Monday, June 26, 2006

Arabic grammar: the other form of global jihad

Abu Musab al-Zarqawi would be proud. Osama would probably shed a tear of joy. Their goals of global jihad and killing/slowly driving the infidels insane are coming true in a way they never expected: scores of Western students who are being beaten senseless by Arabic grammar.

I took Modern Standard Arabic I in the States a few summers ago. It was an intensive course, and I worked hard--but I still came out with an A. I'm now taking Literary Arabic, a more grammar-intensive version of the MSA I learned a few years ago, and I think my brain cells are all ready to commit suicide en masse. I have never encountered so many rules--and exceptions to the rules, and other rules that sometimes override the first set of rules, but only under specific circumstances--nor so many verb types. I didn't think languages were allowed to have such ridiculously complicated structures. Why was there no cosmic oversight of language development?! I don't understand how God could be conniving enough to construct something so convoluted. But in fact there was no oversight, and thus, the Arabic language came into being.
And so did the giant verb chart. And so did the broken plurals. (Every singluar noun has a plural that is constructed with different vowel patterns, thus yielding a totally different word.) And then I became enamored with the Middle East, and realized that I needed to learn these Godforsaken semitic languages. My mother was totally right in asking me why I couldn't have fallen in love with English Literature; at least that wouldn't involve difficult languages and living in politically turbulent countries. I'm fine with the politically turbulent countries bit, but Arabic may prove to cause the demise of many a so-called infidel: as we prepare for our final next week, all the grammar rules may actually carry on al-Zarqawi's legacy by making us, at the very least, cry our eyes out.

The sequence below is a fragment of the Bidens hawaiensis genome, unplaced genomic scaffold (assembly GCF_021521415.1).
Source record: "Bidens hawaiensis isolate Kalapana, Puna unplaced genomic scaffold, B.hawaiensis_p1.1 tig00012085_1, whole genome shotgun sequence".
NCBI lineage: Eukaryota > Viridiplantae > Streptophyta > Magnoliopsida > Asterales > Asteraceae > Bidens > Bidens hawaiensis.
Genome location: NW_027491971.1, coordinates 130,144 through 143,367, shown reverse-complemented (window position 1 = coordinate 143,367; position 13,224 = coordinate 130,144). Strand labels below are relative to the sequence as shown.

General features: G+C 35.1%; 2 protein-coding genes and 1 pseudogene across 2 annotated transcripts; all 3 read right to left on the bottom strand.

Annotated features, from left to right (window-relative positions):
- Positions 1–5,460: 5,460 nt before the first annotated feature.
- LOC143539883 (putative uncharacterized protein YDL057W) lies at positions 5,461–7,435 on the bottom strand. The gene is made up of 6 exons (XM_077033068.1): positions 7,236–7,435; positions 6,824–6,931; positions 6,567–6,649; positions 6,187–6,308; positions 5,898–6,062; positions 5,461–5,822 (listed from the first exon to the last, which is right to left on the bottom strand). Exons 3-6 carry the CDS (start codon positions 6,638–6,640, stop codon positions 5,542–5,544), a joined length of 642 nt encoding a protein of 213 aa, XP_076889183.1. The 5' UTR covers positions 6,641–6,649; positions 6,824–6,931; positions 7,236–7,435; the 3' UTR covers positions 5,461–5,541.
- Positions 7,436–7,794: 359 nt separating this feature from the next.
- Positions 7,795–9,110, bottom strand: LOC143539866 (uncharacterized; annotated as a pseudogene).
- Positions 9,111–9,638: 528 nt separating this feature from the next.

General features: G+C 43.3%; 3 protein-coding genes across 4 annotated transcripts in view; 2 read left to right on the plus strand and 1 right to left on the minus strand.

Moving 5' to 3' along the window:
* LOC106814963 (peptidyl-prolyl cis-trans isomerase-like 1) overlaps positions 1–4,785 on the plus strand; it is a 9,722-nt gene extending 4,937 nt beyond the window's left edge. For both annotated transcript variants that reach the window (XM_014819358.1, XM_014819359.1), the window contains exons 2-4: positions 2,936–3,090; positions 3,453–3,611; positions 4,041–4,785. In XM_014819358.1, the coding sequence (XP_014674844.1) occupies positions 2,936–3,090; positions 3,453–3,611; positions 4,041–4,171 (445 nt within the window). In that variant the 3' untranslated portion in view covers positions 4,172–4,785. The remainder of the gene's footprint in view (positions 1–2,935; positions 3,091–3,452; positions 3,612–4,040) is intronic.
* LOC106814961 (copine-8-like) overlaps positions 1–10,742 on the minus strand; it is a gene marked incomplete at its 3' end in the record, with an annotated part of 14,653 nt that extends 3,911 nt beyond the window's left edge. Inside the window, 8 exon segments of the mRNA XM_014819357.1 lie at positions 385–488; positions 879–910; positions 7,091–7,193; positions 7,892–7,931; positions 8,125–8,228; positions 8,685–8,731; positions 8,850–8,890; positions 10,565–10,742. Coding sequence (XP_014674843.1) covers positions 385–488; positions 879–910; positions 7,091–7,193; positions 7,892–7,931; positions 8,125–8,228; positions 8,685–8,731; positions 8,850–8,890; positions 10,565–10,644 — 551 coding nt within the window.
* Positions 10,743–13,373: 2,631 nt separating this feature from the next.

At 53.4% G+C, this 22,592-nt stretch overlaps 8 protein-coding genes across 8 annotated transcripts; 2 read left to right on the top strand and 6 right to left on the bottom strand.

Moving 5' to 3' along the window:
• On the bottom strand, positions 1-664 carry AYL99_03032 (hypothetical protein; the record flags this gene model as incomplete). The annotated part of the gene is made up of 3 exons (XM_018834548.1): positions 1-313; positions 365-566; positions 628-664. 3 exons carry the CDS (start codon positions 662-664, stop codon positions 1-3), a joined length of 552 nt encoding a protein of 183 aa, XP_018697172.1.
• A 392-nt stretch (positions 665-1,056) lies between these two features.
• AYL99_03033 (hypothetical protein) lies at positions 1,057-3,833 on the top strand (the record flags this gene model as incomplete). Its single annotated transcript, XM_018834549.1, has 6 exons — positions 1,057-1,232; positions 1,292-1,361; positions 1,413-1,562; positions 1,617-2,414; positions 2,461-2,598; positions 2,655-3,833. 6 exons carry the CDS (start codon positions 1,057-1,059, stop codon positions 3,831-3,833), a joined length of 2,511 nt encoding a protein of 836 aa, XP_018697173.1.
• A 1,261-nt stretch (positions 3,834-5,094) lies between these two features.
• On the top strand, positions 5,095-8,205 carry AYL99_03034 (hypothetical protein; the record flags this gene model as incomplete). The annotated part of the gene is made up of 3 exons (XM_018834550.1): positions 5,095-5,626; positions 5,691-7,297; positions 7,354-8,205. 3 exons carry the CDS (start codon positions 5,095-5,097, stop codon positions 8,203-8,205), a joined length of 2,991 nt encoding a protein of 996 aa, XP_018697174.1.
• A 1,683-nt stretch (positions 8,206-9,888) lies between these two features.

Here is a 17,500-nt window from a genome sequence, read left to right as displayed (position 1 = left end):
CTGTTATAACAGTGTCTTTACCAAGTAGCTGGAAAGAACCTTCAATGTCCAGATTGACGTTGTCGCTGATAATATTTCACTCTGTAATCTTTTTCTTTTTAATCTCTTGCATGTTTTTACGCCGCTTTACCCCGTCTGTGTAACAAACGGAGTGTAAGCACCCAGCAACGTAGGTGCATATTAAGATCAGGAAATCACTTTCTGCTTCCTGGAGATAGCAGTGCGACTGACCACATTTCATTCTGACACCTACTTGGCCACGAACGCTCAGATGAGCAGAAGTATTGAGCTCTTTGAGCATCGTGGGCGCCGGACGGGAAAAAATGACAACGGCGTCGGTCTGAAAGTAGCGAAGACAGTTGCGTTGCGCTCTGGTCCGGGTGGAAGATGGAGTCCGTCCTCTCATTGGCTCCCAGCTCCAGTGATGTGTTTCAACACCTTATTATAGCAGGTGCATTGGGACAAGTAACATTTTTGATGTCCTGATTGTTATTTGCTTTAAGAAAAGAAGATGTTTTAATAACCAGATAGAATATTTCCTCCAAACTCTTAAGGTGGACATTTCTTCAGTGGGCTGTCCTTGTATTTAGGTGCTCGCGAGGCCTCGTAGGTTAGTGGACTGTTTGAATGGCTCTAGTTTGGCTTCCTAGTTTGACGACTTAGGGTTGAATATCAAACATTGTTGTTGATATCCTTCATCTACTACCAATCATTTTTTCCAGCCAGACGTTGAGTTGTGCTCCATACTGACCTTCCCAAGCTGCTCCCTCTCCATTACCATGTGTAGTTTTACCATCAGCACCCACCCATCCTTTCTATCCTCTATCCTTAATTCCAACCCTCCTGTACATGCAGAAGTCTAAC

1 Comments:

At 7:04 AM , Blogger Mappy B said...

Great. I am slowly trying to teach myself Arabic (after visiting Morocco), and now I read this. And have nothing to look forward to. :)

 

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